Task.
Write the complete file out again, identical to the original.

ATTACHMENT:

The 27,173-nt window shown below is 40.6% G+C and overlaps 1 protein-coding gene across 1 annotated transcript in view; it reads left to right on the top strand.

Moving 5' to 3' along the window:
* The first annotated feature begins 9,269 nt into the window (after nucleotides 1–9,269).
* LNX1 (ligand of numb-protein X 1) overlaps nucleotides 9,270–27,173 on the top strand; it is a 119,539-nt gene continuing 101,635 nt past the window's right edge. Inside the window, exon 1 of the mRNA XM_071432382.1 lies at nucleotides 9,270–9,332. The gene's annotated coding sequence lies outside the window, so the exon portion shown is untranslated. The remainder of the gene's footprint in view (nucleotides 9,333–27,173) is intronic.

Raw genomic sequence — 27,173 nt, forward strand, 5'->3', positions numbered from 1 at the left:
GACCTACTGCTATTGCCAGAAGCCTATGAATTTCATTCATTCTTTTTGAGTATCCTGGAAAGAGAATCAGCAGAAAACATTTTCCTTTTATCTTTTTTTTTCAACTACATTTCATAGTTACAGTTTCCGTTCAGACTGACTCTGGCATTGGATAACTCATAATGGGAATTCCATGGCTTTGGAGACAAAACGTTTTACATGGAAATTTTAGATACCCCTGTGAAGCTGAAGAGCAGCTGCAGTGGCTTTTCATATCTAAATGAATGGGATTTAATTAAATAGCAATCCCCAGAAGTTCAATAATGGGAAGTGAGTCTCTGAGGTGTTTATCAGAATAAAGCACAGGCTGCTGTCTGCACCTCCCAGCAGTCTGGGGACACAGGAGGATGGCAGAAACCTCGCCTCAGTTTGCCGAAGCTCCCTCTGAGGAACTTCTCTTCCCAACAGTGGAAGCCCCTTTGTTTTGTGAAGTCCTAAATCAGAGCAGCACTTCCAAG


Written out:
The 27,173-nt window shown below is 40.6% G+C and overlaps 1 protein-coding gene across 1 annotated transcript in view; it reads left to right on the top strand.

Moving 5' to 3' along the window:
* The first annotated feature begins 9,269 nt into the window (after nucleotides 1–9,269).
* LNX1 (ligand of numb-protein X 1) overlaps nucleotides 9,270–27,173 on the top strand; it is a 119,539-nt gene continuing 101,635 nt past the window's right edge. Inside the window, exon 1 of the mRNA XM_071432382.1 lies at nucleotides 9,270–9,332. The gene's annotated coding sequence lies outside the window, so the exon portion shown is untranslated. The remainder of the gene's footprint in view (nucleotides 9,333–27,173) is intronic.

Raw genomic sequence — 27,173 nt, forward strand, 5'->3', positions numbered from 1 at the left:
GACCTACTGCTATTGCCAGAAGCCTATGAATTTCATTCATTCTTTTTGAGTATCCTGGAAAGAGAATCAGCAGAAAACATTTTCCTTTTATCTTTTTTTTTCAACTACATTTCATAGTTACAGTTTCCGTTCAGACTGACTCTGGCATTGGATAACTCATAATGGGAATTCCATGGCTTTGGAGACAAAACGTTTTACATGGAAATTTTAGATACCCCTGTGAAGCTGAAGAGCAGCTGCAGTGGCTTTTCATATCTAAATGAATGGGATTTAATTAAATAGCAATCCCCAGAAGTTCAATAATGGGAAGTGAGTCTCTGAGGTGTTTATCAGAATAAAGCACAGGCTGCTGTCTGCACCTCCCAGCAGTCTGGGGACACAGGAGGATGGCAGAAACCTCGCCTCAGTTTGCCGAAGCTCCCTCTGAGGAACTTCTCTTCCCAACAGTGGAAGCCCCTTTGTTTTGTGAAGTCCTAAATCAGAGCAGCACTTCCAAG